Enjoy the thread.


You admit that you make a small poke, and yet, you are astounded by a small reaction. I think you are the one taking it too seriously.

"you immediately assume that I am against you." - Again, interesting fantasy conclusion, but incorrect again. I am one of the few people that don't polarize every post, discussion, issue, or subject. First of all, you couldn't possibly know enough about what I am about or what I believe to even be against me in the first place.

Try thinking. Seriously. A little less condescension would probably serve you well.
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Re: I dare you to defend the UAW

Postby kiryan » Sun Mar 01, 2009 8:48 pm

ok so we've concluded that unions are doing exactly what they were intended to do through no fault of their own, just like banks and insurance companies and everyone else who is getting bailed out. now can we start talking about regulating unions? Thats the solution to banks right, regulate them, put caps on their pay.

--

I agree with Teflor about unions having too much political power. First thing we should do is make it illegal to force people to pay union dues. Positions should not be "union" positions meaning by being hired into that position you are required to pay what is essentially union dues (even if you decline to join the union).
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Re: I dare you to defend the UAW

Postby teflor the ranger » Sun Mar 01, 2009 9:30 pm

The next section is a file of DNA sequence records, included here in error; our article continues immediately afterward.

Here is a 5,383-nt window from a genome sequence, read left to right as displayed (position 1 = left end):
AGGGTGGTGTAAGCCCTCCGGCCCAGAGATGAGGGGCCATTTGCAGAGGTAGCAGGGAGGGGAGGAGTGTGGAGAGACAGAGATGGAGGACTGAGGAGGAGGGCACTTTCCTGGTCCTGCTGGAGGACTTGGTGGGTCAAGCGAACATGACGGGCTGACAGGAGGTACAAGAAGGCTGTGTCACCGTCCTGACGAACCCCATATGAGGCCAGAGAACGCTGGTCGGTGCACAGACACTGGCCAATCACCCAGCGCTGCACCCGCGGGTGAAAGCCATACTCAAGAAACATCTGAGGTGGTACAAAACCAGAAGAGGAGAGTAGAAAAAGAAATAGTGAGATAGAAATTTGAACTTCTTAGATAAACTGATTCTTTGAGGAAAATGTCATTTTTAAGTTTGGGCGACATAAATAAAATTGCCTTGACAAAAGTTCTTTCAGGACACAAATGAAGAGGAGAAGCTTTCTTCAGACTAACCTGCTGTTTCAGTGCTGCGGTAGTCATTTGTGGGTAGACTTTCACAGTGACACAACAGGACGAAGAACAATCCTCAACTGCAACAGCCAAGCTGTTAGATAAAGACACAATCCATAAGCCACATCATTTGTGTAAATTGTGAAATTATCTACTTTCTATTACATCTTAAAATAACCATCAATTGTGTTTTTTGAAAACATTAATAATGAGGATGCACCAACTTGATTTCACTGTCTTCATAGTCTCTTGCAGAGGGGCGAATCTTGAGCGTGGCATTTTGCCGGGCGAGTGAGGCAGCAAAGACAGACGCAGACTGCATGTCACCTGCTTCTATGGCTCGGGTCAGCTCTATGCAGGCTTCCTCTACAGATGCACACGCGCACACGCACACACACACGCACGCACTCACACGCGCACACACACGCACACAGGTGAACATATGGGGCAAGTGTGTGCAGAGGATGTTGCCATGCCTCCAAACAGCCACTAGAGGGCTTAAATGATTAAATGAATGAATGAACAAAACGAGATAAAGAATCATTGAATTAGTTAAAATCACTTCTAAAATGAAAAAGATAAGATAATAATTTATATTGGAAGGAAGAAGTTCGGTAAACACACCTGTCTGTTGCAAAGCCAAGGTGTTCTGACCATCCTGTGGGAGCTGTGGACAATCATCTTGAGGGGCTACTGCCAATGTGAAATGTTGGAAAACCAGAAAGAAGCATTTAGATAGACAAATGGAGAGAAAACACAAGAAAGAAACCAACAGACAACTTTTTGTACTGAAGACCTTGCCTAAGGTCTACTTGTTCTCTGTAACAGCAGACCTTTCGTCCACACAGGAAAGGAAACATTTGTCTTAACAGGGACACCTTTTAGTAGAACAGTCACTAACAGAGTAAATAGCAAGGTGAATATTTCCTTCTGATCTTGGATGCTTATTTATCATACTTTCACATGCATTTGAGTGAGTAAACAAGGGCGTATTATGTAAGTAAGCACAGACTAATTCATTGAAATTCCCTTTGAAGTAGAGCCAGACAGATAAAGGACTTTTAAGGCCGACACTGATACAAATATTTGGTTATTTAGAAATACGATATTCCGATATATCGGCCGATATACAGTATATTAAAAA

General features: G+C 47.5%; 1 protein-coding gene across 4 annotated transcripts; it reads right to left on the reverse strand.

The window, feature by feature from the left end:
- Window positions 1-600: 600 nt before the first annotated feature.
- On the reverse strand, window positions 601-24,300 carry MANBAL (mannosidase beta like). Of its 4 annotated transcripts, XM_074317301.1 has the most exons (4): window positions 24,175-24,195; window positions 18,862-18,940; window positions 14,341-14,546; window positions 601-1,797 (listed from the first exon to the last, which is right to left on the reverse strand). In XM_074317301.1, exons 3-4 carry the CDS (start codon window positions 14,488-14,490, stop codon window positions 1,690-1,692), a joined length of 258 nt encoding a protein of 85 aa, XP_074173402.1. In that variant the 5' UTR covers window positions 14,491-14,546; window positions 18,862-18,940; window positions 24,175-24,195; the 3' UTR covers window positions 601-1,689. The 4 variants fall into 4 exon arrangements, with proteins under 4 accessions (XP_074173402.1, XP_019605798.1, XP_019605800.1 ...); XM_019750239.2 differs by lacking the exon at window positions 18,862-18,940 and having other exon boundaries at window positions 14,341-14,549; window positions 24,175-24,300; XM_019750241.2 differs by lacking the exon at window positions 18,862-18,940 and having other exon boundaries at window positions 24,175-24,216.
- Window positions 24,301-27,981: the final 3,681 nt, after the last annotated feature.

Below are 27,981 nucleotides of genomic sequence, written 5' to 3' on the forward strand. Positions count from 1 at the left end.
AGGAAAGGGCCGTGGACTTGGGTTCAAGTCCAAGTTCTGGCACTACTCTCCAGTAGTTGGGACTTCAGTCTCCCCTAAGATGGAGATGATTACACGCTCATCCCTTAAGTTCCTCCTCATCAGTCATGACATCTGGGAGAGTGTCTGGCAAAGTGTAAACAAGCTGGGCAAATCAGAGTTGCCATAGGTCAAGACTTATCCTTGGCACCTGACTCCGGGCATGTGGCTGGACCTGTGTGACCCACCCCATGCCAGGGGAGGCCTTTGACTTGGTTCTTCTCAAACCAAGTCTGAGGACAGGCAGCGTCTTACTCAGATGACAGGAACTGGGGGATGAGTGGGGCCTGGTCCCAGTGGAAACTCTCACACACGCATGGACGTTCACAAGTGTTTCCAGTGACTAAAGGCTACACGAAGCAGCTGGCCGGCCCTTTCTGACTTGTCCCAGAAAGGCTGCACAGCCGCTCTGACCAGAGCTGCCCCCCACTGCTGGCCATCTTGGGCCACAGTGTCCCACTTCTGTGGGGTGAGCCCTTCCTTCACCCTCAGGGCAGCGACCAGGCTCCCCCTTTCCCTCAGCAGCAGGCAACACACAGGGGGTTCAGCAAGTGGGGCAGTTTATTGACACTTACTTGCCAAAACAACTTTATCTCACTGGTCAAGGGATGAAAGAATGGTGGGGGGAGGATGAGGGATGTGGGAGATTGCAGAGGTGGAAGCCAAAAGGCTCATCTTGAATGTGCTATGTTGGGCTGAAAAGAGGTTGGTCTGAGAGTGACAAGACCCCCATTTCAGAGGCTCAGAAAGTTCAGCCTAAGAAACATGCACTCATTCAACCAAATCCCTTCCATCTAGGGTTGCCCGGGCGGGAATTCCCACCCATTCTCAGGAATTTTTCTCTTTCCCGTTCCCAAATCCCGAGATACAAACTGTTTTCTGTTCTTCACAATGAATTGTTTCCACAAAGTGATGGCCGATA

kiryan wrote:ok so we've concluded that unions are doing exactly what they were intended to do through no fault of their own

I have to disagree with this as well. While a mechanic is supposed to run up the bill on you as high as he can without breaking the law (lying), he SHOULD know that if he runs it up too high, the customer will go somewhere else.

For non-individual entities, there are two rules of thumb. Within the law and within reason.

The reason is the part that is lacking - that is to say, self-regulation. If we need to, we should use the government in a time and scope limited, unalterable legislative manner to regulate the behavior and activities of the union. Any bill should have provisions for expiration, renewal, and cancellation conditions and clauses. Finally, it should be not be alterable by the next set of politicians. This is the path of good governance. Limited politicization, limited reach, limited power.
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Re: I dare you to defend the UAW

Postby Tanji Smanji » Mon Mar 02, 2009 5:20 am

I didn't read the whole thread (or even part of it) but this just leaped off the page at me.


Corth: I tend to agree with Sarvis'

Teflor: Sarvis has a very good point